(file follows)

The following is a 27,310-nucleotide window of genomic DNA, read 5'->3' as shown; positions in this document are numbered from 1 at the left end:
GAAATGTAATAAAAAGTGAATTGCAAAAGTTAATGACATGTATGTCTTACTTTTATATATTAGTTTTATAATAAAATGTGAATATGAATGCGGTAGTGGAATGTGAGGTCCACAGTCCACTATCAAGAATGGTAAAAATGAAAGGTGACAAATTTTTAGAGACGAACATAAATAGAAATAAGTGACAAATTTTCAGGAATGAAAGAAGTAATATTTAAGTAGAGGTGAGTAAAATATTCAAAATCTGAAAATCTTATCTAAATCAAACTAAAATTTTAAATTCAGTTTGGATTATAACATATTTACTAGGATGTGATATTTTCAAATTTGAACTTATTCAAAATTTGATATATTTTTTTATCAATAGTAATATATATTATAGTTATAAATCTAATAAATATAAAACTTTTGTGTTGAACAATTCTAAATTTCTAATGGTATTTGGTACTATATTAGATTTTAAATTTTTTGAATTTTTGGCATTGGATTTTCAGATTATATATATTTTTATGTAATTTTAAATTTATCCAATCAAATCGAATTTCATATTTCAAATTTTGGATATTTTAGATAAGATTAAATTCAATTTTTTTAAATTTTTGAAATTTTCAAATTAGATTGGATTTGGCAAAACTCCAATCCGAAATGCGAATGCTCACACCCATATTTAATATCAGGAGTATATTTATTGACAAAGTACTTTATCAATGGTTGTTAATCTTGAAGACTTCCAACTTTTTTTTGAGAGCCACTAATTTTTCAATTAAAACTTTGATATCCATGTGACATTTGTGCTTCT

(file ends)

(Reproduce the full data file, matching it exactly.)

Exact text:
The following is a 27,310-nucleotide window of genomic DNA, read 5'->3' as shown; positions in this document are numbered from 1 at the left end:
GAAATGTAATAAAAAGTGAATTGCAAAAGTTAATGACATGTATGTCTTACTTTTATATATTAGTTTTATAATAAAATGTGAATATGAATGCGGTAGTGGAATGTGAGGTCCACAGTCCACTATCAAGAATGGTAAAAATGAAAGGTGACAAATTTTTAGAGACGAACATAAATAGAAATAAGTGACAAATTTTCAGGAATGAAAGAAGTAATATTTAAGTAGAGGTGAGTAAAATATTCAAAATCTGAAAATCTTATCTAAATCAAACTAAAATTTTAAATTCAGTTTGGATTATAACATATTTACTAGGATGTGATATTTTCAAATTTGAACTTATTCAAAATTTGATATATTTTTTTATCAATAGTAATATATATTATAGTTATAAATCTAATAAATATAAAACTTTTGTGTTGAACAATTCTAAATTTCTAATGGTATTTGGTACTATATTAGATTTTAAATTTTTTGAATTTTTGGCATTGGATTTTCAGATTATATATATTTTTATGTAATTTTAAATTTATCCAATCAAATCGAATTTCATATTTCAAATTTTGGATATTTTAGATAAGATTAAATTCAATTTTTTTAAATTTTTGAAATTTTCAAATTAGATTGGATTTGGCAAAACTCCAATCCGAAATGCGAATGCTCACACCCATATTTAATATCAGGAGTATATTTATTGACAAAGTACTTTATCAATGGTTGTTAATCTTGAAGACTTCCAACTTTTTTTTGAGAGCCACTAATTTTTCAATTAAAACTTTGATATCCATGTGACATTTGTGCTTCT